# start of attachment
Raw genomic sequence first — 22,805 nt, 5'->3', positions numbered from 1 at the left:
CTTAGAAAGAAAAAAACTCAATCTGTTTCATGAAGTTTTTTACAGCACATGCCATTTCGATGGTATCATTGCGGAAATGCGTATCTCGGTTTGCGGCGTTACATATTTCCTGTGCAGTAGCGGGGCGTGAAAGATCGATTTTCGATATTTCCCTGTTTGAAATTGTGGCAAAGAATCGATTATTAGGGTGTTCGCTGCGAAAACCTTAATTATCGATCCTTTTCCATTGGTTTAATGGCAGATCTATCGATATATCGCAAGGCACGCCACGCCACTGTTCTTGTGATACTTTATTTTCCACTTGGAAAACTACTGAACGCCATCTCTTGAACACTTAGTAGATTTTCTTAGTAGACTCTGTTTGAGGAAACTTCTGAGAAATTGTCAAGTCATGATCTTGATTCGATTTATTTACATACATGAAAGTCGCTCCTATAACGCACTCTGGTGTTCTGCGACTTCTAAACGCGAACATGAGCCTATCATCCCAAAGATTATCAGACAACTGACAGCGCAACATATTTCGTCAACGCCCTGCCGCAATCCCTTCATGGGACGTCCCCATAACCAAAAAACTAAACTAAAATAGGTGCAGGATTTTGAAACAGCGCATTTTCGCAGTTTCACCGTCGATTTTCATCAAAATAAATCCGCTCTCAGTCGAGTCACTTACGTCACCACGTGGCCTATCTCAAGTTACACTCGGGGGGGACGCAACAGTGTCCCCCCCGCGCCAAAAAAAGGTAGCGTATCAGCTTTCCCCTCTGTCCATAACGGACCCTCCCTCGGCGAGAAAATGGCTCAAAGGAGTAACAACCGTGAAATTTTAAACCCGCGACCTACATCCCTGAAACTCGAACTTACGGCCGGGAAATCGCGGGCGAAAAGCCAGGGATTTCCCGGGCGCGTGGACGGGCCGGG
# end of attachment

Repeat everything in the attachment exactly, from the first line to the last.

Raw genomic sequence first — 22,805 nt, 5'->3', positions numbered from 1 at the left:
CTTAGAAAGAAAAAAACTCAATCTGTTTCATGAAGTTTTTTACAGCACATGCCATTTCGATGGTATCATTGCGGAAATGCGTATCTCGGTTTGCGGCGTTACATATTTCCTGTGCAGTAGCGGGGCGTGAAAGATCGATTTTCGATATTTCCCTGTTTGAAATTGTGGCAAAGAATCGATTATTAGGGTGTTCGCTGCGAAAACCTTAATTATCGATCCTTTTCCATTGGTTTAATGGCAGATCTATCGATATATCGCAAGGCACGCCACGCCACTGTTCTTGTGATACTTTATTTTCCACTTGGAAAACTACTGAACGCCATCTCTTGAACACTTAGTAGATTTTCTTAGTAGACTCTGTTTGAGGAAACTTCTGAGAAATTGTCAAGTCATGATCTTGATTCGATTTATTTACATACATGAAAGTCGCTCCTATAACGCACTCTGGTGTTCTGCGACTTCTAAACGCGAACATGAGCCTATCATCCCAAAGATTATCAGACAACTGACAGCGCAACATATTTCGTCAACGCCCTGCCGCAATCCCTTCATGGGACGTCCCCATAACCAAAAAACTAAACTAAAATAGGTGCAGGATTTTGAAACAGCGCATTTTCGCAGTTTCACCGTCGATTTTCATCAAAATAAATCCGCTCTCAGTCGAGTCACTTACGTCACCACGTGGCCTATCTCAAGTTACACTCGGGGGGGACGCAACAGTGTCCCCCCCGCGCCAAAAAAAGGTAGCGTATCAGCTTTCCCCTCTGTCCATAACGGACCCTCCCTCGGCGAGAAAATGGCTCAAAGGAGTAACAACCGTGAAATTTTAAACCCGCGACCTACATCCCTGAAACTCGAACTTACGGCCGGGAAATCGCGGGCGAAAAGCCAGGGATTTCCCGGGCGCGTGGACGGGCCGGG